By Rayven Davis
The floodgates to discrimination just keep gushing. In case you missed it, this past week Indiana was in the minds and mouths of many because of the recent signing of the Religious Freedom Restoration Act.
The act, though it’s been around for quite a while, has stirred up emotions across the board, from pizza parlors to government representatives’ offices.
This act hides behind the idea that it’s designed to protect business owners and their religious rights. In actuality, it continues to foster ideas of discrimination that this country just can’t seem to shake, or maybe doesn’t want to shake.
As Indiana and its governor, Mike Pence, try to “clarify” the situation for all of us onlookers, I can’t help but wonder, “Why bother with these ideas and statewide changes if they still segregate communities?” In the midst of the state’s declaring that the legislation wasn’t to allow business to not serve members of the LGBTQ+ community, it declared that the act was designed “to protect” the religious freedom and sanctity of other members of the Indiana community.
The mumbo-jumbo of the political world is still being spewed by reps. One thing I can’t seem to comprehend in this situation is why business owners continually segregate members of society from their businesses. I mean, do you not want to make money? People have a product, people buy said product. Uproars like this can demolish a business, especially when communities can find support on social media in a heartbeat. Yet, that is how the world goes around.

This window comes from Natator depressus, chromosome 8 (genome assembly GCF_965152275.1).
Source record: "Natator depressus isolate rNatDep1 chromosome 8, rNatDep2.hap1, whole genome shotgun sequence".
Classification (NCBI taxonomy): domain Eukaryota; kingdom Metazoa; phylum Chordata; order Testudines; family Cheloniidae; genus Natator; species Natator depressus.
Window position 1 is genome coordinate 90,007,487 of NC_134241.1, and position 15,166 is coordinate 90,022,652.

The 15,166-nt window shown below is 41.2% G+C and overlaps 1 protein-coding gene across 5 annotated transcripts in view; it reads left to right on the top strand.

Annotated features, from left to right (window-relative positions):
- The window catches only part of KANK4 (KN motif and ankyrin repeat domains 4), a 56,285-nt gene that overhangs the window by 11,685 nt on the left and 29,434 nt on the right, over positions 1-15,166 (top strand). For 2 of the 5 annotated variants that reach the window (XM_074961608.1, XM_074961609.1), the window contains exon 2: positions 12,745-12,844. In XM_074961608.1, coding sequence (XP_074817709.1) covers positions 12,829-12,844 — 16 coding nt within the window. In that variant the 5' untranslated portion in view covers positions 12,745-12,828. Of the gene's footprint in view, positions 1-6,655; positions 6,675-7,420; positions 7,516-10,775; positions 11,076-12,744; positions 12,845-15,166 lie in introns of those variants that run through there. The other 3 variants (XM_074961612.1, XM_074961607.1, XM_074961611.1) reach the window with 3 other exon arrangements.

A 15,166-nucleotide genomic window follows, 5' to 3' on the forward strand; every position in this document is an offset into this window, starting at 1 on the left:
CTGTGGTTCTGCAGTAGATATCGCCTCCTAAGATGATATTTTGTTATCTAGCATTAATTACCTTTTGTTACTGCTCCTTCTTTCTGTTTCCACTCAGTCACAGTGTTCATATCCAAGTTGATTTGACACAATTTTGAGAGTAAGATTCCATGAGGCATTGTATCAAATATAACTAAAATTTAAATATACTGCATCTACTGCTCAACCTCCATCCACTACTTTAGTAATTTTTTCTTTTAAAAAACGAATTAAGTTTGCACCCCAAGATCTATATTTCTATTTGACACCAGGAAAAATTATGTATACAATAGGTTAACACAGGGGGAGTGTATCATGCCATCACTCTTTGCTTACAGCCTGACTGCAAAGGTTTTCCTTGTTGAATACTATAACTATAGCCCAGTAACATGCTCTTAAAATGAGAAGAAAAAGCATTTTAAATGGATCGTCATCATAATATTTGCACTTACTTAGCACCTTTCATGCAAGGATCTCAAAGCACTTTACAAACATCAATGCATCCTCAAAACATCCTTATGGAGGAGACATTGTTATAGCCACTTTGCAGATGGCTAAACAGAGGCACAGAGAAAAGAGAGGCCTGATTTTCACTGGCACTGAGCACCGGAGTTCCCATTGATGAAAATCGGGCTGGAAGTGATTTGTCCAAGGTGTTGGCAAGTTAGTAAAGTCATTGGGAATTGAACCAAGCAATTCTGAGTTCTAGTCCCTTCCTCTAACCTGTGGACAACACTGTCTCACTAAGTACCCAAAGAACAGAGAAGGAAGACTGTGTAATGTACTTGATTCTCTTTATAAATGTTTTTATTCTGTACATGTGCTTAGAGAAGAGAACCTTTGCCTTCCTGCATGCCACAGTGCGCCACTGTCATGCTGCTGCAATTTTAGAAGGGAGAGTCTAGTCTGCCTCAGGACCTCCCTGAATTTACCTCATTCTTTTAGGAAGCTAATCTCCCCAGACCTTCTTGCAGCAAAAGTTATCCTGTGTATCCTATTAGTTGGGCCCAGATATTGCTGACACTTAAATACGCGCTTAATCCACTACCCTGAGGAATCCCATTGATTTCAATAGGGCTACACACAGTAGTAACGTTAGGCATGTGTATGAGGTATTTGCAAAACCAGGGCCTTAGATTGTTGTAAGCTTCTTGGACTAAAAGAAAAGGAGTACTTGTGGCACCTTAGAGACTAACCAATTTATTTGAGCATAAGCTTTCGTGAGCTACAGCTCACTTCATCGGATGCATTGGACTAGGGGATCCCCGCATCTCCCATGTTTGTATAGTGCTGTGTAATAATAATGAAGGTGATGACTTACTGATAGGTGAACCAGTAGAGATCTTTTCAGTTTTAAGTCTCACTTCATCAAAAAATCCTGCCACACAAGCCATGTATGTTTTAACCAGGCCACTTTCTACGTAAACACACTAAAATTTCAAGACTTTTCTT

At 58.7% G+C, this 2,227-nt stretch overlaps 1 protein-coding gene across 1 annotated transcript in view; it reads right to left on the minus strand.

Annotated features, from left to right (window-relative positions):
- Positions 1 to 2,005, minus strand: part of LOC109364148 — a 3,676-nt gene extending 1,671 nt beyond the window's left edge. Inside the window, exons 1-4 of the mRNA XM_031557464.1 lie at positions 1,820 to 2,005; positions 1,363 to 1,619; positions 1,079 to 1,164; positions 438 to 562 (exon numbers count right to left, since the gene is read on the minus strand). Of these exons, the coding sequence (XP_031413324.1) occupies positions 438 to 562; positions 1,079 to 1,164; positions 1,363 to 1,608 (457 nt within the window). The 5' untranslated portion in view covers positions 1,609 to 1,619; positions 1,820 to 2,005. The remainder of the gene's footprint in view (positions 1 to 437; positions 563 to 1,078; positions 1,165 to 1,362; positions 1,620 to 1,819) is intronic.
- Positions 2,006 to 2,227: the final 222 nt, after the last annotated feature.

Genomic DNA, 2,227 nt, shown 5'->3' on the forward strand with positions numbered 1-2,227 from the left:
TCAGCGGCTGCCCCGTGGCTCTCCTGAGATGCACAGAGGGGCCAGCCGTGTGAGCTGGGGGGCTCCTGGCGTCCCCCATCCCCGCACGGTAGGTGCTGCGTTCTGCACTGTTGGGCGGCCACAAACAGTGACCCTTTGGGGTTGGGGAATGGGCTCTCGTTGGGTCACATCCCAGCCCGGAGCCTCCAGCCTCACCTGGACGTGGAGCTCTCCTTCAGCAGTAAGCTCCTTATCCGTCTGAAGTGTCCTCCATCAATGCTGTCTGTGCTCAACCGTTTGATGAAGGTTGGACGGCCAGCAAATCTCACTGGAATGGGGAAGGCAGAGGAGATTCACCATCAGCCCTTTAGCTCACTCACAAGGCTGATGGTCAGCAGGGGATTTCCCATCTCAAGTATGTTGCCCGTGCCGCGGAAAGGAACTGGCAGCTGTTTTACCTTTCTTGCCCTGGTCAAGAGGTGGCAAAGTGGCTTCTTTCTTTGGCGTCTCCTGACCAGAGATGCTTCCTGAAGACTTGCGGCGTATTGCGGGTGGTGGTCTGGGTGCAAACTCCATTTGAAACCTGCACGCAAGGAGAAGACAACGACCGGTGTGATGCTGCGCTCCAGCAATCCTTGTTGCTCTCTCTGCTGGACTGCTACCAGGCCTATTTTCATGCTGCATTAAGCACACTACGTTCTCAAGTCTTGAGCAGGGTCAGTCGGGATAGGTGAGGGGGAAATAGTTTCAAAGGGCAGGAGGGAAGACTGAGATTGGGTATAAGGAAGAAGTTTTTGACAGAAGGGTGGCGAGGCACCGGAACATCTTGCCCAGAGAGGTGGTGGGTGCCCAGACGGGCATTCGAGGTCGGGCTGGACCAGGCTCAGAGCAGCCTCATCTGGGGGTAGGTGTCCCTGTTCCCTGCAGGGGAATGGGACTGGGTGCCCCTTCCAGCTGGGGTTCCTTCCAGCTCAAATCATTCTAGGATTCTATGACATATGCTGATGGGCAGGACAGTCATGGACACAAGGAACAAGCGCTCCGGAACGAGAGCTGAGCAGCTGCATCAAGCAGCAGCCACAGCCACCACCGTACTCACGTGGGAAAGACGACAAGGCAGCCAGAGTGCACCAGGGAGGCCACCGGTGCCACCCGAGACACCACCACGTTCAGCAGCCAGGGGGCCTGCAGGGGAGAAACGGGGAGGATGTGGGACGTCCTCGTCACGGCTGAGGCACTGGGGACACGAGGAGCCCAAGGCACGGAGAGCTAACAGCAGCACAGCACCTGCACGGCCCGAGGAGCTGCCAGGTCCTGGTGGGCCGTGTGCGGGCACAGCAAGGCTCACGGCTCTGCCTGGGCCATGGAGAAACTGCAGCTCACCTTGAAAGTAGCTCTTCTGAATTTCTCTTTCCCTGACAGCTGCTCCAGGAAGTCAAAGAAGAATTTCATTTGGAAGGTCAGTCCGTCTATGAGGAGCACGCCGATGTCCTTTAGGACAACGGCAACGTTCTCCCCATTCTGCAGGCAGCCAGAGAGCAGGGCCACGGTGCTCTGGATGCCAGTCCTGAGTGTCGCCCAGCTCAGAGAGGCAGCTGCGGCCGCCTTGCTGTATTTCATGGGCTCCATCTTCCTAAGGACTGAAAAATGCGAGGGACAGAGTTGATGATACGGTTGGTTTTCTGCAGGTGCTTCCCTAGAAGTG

Memories Pizza has learned the hard way. Their religious rights have forced them to shut down temporarily because they don’t want to serve their pizza at same-sex weddings, which they don’t approve of. Well, tough toodles, Memories Pizza, who asked you to, anyway?!
Now, let’s revisit that idea of religious rights. What an oxymoron, if I ever heard one. How is there any legislation that crosses over from politics to religion? They are two completely different things. What’s to stop some people from claiming that their religion is better than any other and that, therefore, religious freedom acts apply only to theirs?
Religion should not be used as a cover for discrimination. Whatever higher power you believe in, if you believe in one, probably doesn’t care if you took photos at a same-sex marriage.
If you are really convinced that you are better than those who feel differently from you about this aspect of life, then go ahead and don’t take the pictures, don’t cater the food. You’ll get yours one day.